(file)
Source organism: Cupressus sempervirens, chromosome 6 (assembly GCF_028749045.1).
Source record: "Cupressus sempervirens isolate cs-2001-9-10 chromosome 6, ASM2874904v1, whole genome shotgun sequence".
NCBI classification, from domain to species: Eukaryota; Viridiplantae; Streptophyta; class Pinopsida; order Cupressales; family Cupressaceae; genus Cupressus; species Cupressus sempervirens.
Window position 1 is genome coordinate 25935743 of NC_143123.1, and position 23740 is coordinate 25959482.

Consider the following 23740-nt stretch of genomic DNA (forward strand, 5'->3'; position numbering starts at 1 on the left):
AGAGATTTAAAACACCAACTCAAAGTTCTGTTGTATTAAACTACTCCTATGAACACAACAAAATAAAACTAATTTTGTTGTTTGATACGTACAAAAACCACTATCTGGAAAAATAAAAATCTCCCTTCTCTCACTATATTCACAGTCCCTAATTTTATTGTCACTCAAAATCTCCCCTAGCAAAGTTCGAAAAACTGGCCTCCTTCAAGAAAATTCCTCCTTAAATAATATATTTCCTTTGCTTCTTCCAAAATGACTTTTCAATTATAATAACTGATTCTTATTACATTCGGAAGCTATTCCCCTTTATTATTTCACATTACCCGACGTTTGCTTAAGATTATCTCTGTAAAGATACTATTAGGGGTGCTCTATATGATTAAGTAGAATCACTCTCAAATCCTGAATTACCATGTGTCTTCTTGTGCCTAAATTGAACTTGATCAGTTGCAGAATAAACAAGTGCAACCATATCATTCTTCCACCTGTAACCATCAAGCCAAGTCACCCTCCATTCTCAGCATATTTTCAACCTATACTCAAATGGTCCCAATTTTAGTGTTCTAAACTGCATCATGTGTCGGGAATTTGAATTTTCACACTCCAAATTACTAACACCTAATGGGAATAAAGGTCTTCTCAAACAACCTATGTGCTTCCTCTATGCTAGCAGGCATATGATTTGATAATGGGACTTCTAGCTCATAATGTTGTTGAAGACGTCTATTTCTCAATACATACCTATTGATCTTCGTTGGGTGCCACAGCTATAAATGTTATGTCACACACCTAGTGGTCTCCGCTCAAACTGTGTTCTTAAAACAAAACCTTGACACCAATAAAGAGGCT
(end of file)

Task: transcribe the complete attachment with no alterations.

Source organism: Cupressus sempervirens, chromosome 6 (assembly GCF_028749045.1).
Source record: "Cupressus sempervirens isolate cs-2001-9-10 chromosome 6, ASM2874904v1, whole genome shotgun sequence".
NCBI classification, from domain to species: Eukaryota; Viridiplantae; Streptophyta; class Pinopsida; order Cupressales; family Cupressaceae; genus Cupressus; species Cupressus sempervirens.
Window position 1 is genome coordinate 25935743 of NC_143123.1, and position 23740 is coordinate 25959482.

Consider the following 23740-nt stretch of genomic DNA (forward strand, 5'->3'; position numbering starts at 1 on the left):
AGAGATTTAAAACACCAACTCAAAGTTCTGTTGTATTAAACTACTCCTATGAACACAACAAAATAAAACTAATTTTGTTGTTTGATACGTACAAAAACCACTATCTGGAAAAATAAAAATCTCCCTTCTCTCACTATATTCACAGTCCCTAATTTTATTGTCACTCAAAATCTCCCCTAGCAAAGTTCGAAAAACTGGCCTCCTTCAAGAAAATTCCTCCTTAAATAATATATTTCCTTTGCTTCTTCCAAAATGACTTTTCAATTATAATAACTGATTCTTATTACATTCGGAAGCTATTCCCCTTTATTATTTCACATTACCCGACGTTTGCTTAAGATTATCTCTGTAAAGATACTATTAGGGGTGCTCTATATGATTAAGTAGAATCACTCTCAAATCCTGAATTACCATGTGTCTTCTTGTGCCTAAATTGAACTTGATCAGTTGCAGAATAAACAAGTGCAACCATATCATTCTTCCACCTGTAACCATCAAGCCAAGTCACCCTCCATTCTCAGCATATTTTCAACCTATACTCAAATGGTCCCAATTTTAGTGTTCTAAACTGCATCATGTGTCGGGAATTTGAATTTTCACACTCCAAATTACTAACACCTAATGGGAATAAAGGTCTTCTCAAACAACCTATGTGCTTCCTCTATGCTAGCAGGCATATGATTTGATAATGGGACTTCTAGCTCATAATGTTGTTGAAGACGTCTATTTCTCAATACATACCTATTGATCTTCGTTGGGTGCCACAGCTATAAATGTTATGTCACACACCTAGTGGTCTCCGCTCAAACTGTGTTCTTAAAACAAAACCTTGACACCAATAAAGAGGCT